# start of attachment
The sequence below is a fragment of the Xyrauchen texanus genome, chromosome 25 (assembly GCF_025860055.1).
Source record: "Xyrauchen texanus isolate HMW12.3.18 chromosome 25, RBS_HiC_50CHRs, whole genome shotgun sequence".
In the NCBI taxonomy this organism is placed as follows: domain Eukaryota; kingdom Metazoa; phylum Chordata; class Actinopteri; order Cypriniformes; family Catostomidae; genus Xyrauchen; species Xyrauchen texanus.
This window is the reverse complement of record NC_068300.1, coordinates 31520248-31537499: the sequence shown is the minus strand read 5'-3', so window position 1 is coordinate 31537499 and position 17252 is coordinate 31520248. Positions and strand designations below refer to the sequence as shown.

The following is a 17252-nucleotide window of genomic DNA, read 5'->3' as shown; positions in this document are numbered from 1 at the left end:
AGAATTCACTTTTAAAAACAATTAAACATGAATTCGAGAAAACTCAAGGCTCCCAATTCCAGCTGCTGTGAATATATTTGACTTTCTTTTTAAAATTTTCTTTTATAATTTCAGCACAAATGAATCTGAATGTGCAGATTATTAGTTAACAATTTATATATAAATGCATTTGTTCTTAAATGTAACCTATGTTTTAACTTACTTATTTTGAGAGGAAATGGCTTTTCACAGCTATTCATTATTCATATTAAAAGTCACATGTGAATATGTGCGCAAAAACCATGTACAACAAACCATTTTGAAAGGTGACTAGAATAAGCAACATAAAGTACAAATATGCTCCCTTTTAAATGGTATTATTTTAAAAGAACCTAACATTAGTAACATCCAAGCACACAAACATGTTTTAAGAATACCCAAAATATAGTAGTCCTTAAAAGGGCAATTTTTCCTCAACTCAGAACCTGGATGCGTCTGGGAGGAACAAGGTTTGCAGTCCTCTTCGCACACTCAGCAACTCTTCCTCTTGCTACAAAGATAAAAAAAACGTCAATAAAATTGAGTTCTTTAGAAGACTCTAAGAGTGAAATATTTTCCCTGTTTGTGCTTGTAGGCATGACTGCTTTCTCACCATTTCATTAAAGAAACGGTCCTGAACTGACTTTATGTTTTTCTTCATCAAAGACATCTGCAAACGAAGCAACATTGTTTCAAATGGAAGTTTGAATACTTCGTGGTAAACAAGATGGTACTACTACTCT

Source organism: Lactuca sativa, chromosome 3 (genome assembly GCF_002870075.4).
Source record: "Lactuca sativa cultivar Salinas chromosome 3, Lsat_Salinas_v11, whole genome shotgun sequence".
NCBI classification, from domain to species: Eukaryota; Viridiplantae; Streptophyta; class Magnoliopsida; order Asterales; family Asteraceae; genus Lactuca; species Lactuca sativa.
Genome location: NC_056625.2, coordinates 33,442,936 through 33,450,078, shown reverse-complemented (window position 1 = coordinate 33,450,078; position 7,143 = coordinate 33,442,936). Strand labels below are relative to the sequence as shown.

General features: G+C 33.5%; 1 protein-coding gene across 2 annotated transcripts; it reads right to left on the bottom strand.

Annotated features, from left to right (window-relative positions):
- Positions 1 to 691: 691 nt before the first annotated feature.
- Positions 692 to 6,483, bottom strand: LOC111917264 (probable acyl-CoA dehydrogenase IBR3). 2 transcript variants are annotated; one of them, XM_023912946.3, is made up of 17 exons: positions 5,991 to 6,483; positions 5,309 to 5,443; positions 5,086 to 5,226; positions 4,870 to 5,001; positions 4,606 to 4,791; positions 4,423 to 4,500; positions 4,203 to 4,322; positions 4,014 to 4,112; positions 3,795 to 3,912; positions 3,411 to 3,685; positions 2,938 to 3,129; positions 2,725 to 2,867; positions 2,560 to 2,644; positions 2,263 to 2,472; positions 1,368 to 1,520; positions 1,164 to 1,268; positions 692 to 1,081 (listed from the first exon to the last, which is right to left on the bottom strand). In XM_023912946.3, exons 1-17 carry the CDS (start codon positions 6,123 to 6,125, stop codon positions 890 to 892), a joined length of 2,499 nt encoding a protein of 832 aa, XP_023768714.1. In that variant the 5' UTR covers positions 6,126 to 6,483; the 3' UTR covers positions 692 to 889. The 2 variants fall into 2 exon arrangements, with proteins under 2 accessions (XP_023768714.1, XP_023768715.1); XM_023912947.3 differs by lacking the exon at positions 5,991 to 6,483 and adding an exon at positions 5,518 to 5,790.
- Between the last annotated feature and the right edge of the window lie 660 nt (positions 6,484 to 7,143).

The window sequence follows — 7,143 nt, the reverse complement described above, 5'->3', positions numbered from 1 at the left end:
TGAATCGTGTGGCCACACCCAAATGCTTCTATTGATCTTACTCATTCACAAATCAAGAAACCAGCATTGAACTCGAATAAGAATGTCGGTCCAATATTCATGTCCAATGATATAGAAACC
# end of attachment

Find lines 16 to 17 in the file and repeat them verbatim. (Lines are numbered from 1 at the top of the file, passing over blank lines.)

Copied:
The window sequence follows — 7,143 nt, the reverse complement described above, 5'->3', positions numbered from 1 at the left end:
TGAATCGTGTGGCCACACCCAAATGCTTCTATTGATCTTACTCATTCACAAATCAAGAAACCAGCATTGAACTCGAATAAGAATGTCGGTCCAATATTCATGTCCAATGATATAGAAACC